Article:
Etymology
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decibel (n.)

1928, from deci- + bel (n.).

Progress in science and industry is constantly demanding new terms and one of the latest of these is the word "decibel," coined by telephone engineers to describe the efficiency of telephone circuits. It is a substitute for the phrase "transmission unit." The actual unit decided upon was first called "bel," after the inventor of the telephone. The bel, however, is larger than is needed in practice, and, therefore, a unit one-tenth as large was adopted by engineers and named the decibel. [Popular Mechanics, May 1929]
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yen (n.1)
Japanese monetary unit, 1875, from Japanese yen, from Chinese yuan "round, round object, circle, dollar."
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microprocessor (n.)

"miniaturized processor capable of serving as the central processing unit of a computer," by 1970, from micro- + processor.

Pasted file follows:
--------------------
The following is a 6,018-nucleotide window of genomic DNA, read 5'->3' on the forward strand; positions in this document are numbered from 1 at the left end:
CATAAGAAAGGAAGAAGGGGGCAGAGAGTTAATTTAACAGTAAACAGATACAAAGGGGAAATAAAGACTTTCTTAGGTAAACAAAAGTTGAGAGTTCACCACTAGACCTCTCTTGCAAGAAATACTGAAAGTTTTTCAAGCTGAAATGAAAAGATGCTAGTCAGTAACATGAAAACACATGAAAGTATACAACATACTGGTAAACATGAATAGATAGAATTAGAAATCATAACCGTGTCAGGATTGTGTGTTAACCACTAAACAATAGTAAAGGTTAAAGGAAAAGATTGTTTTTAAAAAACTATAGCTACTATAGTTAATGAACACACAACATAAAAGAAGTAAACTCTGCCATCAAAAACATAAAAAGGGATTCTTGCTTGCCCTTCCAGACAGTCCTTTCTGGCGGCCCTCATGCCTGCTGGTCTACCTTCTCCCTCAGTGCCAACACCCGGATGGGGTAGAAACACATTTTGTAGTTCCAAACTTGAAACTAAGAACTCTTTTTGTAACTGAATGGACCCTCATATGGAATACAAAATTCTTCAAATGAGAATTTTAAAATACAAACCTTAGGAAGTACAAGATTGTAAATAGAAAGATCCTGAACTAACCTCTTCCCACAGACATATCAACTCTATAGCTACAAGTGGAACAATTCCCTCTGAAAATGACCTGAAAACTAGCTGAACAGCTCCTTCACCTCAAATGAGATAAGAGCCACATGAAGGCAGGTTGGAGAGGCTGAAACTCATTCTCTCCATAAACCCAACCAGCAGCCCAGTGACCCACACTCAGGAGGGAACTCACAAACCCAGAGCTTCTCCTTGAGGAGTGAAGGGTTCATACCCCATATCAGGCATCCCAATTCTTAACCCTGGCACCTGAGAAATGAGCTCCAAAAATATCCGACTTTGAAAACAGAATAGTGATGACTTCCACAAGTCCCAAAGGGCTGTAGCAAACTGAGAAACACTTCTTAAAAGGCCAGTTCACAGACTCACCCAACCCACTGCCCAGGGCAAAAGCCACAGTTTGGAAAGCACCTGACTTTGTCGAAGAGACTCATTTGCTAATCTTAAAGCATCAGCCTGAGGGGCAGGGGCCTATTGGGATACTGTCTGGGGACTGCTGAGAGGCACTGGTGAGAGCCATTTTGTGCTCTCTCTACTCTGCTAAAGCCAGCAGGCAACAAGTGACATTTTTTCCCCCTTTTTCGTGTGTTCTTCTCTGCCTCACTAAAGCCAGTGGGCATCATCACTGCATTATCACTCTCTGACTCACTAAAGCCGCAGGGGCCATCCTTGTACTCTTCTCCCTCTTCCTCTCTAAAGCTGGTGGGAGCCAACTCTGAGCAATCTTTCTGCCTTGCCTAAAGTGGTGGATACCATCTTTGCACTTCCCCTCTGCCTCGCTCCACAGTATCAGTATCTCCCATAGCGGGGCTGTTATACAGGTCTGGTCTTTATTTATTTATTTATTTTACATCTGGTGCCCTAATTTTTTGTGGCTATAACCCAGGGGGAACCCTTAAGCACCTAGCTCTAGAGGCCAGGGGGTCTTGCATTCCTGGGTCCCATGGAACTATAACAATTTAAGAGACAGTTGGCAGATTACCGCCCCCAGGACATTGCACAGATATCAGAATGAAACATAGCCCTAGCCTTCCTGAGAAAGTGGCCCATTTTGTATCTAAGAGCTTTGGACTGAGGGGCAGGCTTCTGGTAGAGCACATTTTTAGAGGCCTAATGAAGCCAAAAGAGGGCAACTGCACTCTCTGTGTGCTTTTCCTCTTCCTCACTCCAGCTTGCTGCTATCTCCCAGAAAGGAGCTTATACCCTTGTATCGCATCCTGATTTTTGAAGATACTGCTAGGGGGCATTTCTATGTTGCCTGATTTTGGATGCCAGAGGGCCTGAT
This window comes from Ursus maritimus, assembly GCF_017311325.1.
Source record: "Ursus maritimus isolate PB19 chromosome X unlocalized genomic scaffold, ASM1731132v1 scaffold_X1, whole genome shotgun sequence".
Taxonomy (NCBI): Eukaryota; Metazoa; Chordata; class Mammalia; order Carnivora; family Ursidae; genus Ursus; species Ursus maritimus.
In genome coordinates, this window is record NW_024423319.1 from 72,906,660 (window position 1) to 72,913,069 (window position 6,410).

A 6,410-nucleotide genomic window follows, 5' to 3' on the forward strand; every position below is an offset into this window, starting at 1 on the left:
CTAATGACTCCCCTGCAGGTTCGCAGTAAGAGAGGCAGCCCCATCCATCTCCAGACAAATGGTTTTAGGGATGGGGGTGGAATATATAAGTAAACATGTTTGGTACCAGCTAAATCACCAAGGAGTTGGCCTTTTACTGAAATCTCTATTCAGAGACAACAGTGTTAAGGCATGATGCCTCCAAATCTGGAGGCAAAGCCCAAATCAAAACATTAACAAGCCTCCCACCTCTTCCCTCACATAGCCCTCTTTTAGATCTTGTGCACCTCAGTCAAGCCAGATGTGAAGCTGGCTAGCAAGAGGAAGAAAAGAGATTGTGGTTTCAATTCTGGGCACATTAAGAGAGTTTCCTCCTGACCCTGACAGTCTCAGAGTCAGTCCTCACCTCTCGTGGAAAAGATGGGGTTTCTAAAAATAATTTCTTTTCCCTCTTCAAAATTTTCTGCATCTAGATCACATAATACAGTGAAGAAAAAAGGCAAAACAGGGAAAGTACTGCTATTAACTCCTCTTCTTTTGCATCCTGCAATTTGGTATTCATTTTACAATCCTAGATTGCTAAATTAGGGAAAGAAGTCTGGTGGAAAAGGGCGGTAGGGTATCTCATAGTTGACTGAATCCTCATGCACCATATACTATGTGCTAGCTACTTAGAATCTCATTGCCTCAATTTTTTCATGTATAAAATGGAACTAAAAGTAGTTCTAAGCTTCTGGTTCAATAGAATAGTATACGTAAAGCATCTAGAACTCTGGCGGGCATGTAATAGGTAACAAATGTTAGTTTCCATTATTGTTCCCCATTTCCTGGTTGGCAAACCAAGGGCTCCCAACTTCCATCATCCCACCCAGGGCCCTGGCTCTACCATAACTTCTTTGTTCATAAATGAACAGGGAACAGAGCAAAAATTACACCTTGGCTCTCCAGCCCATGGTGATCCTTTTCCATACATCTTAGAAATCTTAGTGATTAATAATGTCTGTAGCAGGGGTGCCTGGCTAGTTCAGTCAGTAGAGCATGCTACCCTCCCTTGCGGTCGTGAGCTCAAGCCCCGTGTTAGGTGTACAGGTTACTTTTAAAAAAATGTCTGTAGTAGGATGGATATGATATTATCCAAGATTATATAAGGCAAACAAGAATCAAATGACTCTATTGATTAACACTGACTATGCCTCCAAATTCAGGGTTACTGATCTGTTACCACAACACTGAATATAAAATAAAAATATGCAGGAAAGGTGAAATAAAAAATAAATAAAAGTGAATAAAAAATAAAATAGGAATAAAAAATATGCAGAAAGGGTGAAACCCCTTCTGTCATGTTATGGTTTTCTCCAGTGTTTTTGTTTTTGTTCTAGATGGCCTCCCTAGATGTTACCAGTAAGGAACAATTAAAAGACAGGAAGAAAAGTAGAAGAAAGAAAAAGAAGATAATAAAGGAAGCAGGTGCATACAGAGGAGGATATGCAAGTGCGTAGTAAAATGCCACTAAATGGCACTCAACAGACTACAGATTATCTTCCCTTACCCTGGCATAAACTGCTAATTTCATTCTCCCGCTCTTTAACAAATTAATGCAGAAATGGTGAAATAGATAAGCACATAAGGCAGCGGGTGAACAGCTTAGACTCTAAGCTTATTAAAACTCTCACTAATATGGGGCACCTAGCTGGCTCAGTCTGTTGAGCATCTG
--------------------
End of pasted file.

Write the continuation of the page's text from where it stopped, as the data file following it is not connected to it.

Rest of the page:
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stere (n.)

unit of the metric system for solid measure, 1798, from French stère "unit of volume equal to one cubic meter," from Greek stereos "solid, stiff, firm" (from PIE root *ster- (1) "stiff"). Little used, cubic meter generally serving instead.

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torr (n.)
unit of pressure, 1949, named for Italian physicist Evangelista Torricelli (1608-1647), inventor of the barometer.
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lux (n.)
unit of illumination, 1889, from Latin lux "light," from PIE root *leuk- "light, brightness."
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megawatt (v.)

unit of measure equivalent to one million watts, 1885, from mega- "one million" + watt.

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mole (n.4)

unit of molecular quantity, 1902, from German Mol coined 1900 by German chemist Wilhelm Ostwald, short for Molekül (see molecule).

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rad (n.)

1918, "x-ray dose unit," a shortened form of radiation (q.v.). The meaning "unit of absorbed dose of ionizing radiation" is by 1954, an acronym from radiation absorbed dose. As shortened form of radical (n.), it is attested in political slang from 1820. Teen slang adjectival sense of "extraordinary, wonderful" is from late 1970s (see radical (adj.)).

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storage (n.)
1610s, "space for storing," from store (v.) + -age. Storage unit as a household piece attested from 1951.
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